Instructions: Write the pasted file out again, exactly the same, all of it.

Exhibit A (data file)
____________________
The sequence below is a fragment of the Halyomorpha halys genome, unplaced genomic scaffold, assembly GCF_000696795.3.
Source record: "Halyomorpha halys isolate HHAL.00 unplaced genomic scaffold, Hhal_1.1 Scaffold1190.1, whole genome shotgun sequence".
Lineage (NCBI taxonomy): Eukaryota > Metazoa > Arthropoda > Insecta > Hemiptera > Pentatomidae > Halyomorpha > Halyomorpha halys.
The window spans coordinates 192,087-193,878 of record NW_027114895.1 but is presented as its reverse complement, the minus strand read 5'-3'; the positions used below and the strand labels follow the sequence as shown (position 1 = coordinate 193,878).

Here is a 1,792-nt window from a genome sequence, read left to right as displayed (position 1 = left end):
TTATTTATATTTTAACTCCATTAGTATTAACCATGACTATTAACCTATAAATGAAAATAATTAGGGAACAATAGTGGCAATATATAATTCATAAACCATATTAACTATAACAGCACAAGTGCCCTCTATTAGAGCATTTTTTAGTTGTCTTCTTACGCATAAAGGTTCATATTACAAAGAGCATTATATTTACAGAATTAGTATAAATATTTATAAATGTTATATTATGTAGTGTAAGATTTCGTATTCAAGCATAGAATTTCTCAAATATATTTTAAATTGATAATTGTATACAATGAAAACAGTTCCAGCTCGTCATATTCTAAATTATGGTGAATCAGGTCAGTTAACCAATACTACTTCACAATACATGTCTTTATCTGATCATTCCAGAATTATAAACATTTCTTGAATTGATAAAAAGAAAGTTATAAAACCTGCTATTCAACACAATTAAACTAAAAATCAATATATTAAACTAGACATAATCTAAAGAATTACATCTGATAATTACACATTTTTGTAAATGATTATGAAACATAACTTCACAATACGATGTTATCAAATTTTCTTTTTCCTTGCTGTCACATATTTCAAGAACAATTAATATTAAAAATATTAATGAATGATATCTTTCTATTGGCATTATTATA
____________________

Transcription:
The sequence below is a fragment of the Halyomorpha halys genome, unplaced genomic scaffold, assembly GCF_000696795.3.
Source record: "Halyomorpha halys isolate HHAL.00 unplaced genomic scaffold, Hhal_1.1 Scaffold1190.1, whole genome shotgun sequence".
Lineage (NCBI taxonomy): Eukaryota > Metazoa > Arthropoda > Insecta > Hemiptera > Pentatomidae > Halyomorpha > Halyomorpha halys.
The window spans coordinates 192,087-193,878 of record NW_027114895.1 but is presented as its reverse complement, the minus strand read 5'-3'; the positions used below and the strand labels follow the sequence as shown (position 1 = coordinate 193,878).

Here is a 1,792-nt window from a genome sequence, read left to right as displayed (position 1 = left end):
TTATTTATATTTTAACTCCATTAGTATTAACCATGACTATTAACCTATAAATGAAAATAATTAGGGAACAATAGTGGCAATATATAATTCATAAACCATATTAACTATAACAGCACAAGTGCCCTCTATTAGAGCATTTTTTAGTTGTCTTCTTACGCATAAAGGTTCATATTACAAAGAGCATTATATTTACAGAATTAGTATAAATATTTATAAATGTTATATTATGTAGTGTAAGATTTCGTATTCAAGCATAGAATTTCTCAAATATATTTTAAATTGATAATTGTATACAATGAAAACAGTTCCAGCTCGTCATATTCTAAATTATGGTGAATCAGGTCAGTTAACCAATACTACTTCACAATACATGTCTTTATCTGATCATTCCAGAATTATAAACATTTCTTGAATTGATAAAAAGAAAGTTATAAAACCTGCTATTCAACACAATTAAACTAAAAATCAATATATTAAACTAGACATAATCTAAAGAATTACATCTGATAATTACACATTTTTGTAAATGATTATGAAACATAACTTCACAATACGATGTTATCAAATTTTCTTTTTCCTTGCTGTCACATATTTCAAGAACAATTAATATTAAAAATATTAATGAATGATATCTTTCTATTGGCATTATTATA